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Tati Westbrook, Shane Dawson, Jeffree Star: The YouTube 'reckoning', explained.

For those of us unfamiliar with the world of YouTubers, the video platform and its celebrity culture is a strange, intimidating land.

Basically, all we know is there is a lot of drama and sometimes that drama (remember James Charles and Tati Westbrook?) goes beyond the YouTube bubble and enters the consciousness of well, everyone else.

Fans and social media users have dug deep to the depths of old YouTube, podcast and Twitter content to find offensive, racist and disturbing incidents that are now popping up all over the internet.

In the last couple of weeks many different YouTubers, including some of the platform's biggest names, have apologised for problematic content from their pasts, either on their own accord or after being prompted.

The names Jenna Marbles, Shane Dawson, Jeffree Star and Tati Westbrook in particular, have been all over social media recently. We've broken down each of the issues surrounding these names, plus a few more.

Tati Westbrook.






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You might recognise this name from the time she created what was one of 2019's best feuds, and Tati Westbrook is back baby, to take part in one of 2020s too.

On Wednesday AEST, Westbrook uploaded a video to YouTube titled 'Breaking My Silence', a 40-minute tell-all throwing her ex-mates Jeffree Star and Shane Dawson well and truly under the bus.

Last week, Dawson denied that she was behind her 2019 drama with James Charles. But in her video, Westbrook said it was in fact Star and Dawson that orchestrated the whole thing, because they were "bitterly jealous" of Charles' success.

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"Back in 2019, Jeffree started talking a lot more crap about James Charles than usual. It seemed that doing so had become his biggest obsession," she told viewers.

"Over the course of the next few weeks [Dawson] and Jeffree fed me so much new information that I felt sick. Almost every day there was more information and new allegations. Eventually, I started believing what they were saying, because they said they had evidence.

"It wasn’t enough for me to contact the authorities, it was enough to scare me."

She said she made the video "as a result of all of the poisonous lies that were fed to me by Shane Dawson and Jeffree Star".

She apologised to Charles as well as others who had found themselves in feuds with Star, whose side she took.

After the video, Dawson posted and quickly deleted "“THIS IS A F*CKING LIE AND I’M LOSING MY MIND!!!!!!!!!!" on Twitter. Star is yet to respond.

Jenna Marbles.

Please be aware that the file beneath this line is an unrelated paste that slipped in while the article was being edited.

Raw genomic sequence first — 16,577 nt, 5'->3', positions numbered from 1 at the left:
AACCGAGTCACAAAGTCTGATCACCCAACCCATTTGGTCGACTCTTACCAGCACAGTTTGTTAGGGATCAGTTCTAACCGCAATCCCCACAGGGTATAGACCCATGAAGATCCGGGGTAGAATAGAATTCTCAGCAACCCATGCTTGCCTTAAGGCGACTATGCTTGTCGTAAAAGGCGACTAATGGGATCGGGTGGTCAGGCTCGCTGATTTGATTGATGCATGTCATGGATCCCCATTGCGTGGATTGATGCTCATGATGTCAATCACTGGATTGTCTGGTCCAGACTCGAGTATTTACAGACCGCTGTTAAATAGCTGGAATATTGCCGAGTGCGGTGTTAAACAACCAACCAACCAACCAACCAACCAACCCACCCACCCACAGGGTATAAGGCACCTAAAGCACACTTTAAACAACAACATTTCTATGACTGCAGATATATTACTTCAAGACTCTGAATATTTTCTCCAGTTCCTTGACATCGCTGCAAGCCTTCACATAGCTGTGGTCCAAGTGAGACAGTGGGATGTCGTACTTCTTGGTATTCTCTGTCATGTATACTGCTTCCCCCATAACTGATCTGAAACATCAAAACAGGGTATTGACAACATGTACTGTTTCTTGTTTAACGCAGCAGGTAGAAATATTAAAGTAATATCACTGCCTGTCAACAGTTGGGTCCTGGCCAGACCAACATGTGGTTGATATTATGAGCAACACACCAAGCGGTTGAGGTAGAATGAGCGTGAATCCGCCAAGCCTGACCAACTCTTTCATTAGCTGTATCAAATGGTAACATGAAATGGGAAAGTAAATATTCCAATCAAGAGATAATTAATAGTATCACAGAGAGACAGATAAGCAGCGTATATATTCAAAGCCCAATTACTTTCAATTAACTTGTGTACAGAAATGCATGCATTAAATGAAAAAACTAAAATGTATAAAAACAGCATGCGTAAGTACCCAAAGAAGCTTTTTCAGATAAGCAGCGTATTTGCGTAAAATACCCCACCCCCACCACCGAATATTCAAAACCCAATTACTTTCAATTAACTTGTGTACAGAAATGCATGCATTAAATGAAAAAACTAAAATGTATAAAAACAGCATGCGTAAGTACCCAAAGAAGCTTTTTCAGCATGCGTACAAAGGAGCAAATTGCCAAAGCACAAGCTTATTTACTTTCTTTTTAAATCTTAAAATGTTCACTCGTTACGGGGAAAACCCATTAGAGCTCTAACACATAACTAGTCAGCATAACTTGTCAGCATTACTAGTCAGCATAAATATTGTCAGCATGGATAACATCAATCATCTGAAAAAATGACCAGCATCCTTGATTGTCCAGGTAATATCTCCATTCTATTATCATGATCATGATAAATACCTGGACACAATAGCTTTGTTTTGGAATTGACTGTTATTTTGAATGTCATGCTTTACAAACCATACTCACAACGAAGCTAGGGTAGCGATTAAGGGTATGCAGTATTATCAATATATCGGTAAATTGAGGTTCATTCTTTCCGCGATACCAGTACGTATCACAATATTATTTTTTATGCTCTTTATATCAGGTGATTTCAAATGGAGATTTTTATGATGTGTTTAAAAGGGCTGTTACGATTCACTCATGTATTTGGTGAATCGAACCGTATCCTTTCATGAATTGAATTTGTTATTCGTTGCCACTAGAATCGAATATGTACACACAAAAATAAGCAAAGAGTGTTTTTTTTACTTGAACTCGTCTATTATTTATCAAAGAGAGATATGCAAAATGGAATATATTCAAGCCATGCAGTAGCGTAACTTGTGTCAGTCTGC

Jenna Marbles, real name Jenna Mourey, announced she was quitting the platform in a video to her 20 million subscribers on June 25.

Marbles was one of YouTube's first and biggest stars, spending the last decade of her life being a YouTuber.

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In her final video, the 33-year-old apologised for her past controversial videos, including one featuring what viewers perceived as blackface impersonating Nicki Minaj (though Marbles said she was not wearing any makeup or extra fake tan in the video). Other videos included a rap that disrespectfully imitated Mandarin, and sl*t-shaming. According to Forbes, the hurtful content has been private, and therefore not visible on her channel, for many years.

"I think I'm just going to move on from this channel, for now," she said in her apology video. "I don’t know if that's forever. I don't know how long that's going to be... I want to make sure that the things that I've put into the world aren't hurting anyone.

"I'm ashamed of things I’ve said and done in my past."

Marbles said she has made her own content private because she no longer thought it was appropriate.

"I think there was a time when having all of my old content exist on the Internet showed how much I have grown up as a person, which I'm very proud of," she explained, however, "I think now it's hard for that content to exist at all."

Marbles' exit from YouTube - what people are seeing as 'self-cancellation' - has received a mixed reaction, but fans and content creators have argued Marbles had clearly grown her beliefs and ethics since her early videos and took accountability, unlike many others in her industry.

"I really strongly believe that we should be judged not by how we acted when we were ignorant, but how we responded when we were informed. By that measure, Jenna Marbles is head and shoulders beyond a great many YouTubers," Hank Green, creator of VidCon, tweeted.

YouTuber Sky Williams said "we need to celebrate reform and change instead of condemning the past... She's showed her growth in her work and life". 

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Many have pointed out that other YouTubers have a much more extensive history of harmful content, including blackface, racist sketches, and jokes, and have not been 'cancelled'.

Shane Dawson.


Over the weekend, YouTuber Shane Dawson was "inspired" by Marbles to make a video apologising for his own past of harmful content.

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"Blackface was something that I did a lot... on my channel. And there's no excuse for it. There's literally no excuse. I made a video six years ago talking about it and I gave excuses and it was wrong," Dawson said.

"I didn't actually look into the history of it and why it's so wrong and why people were so upset," he said, telling his 23 million subscribers he was no longer ignorant.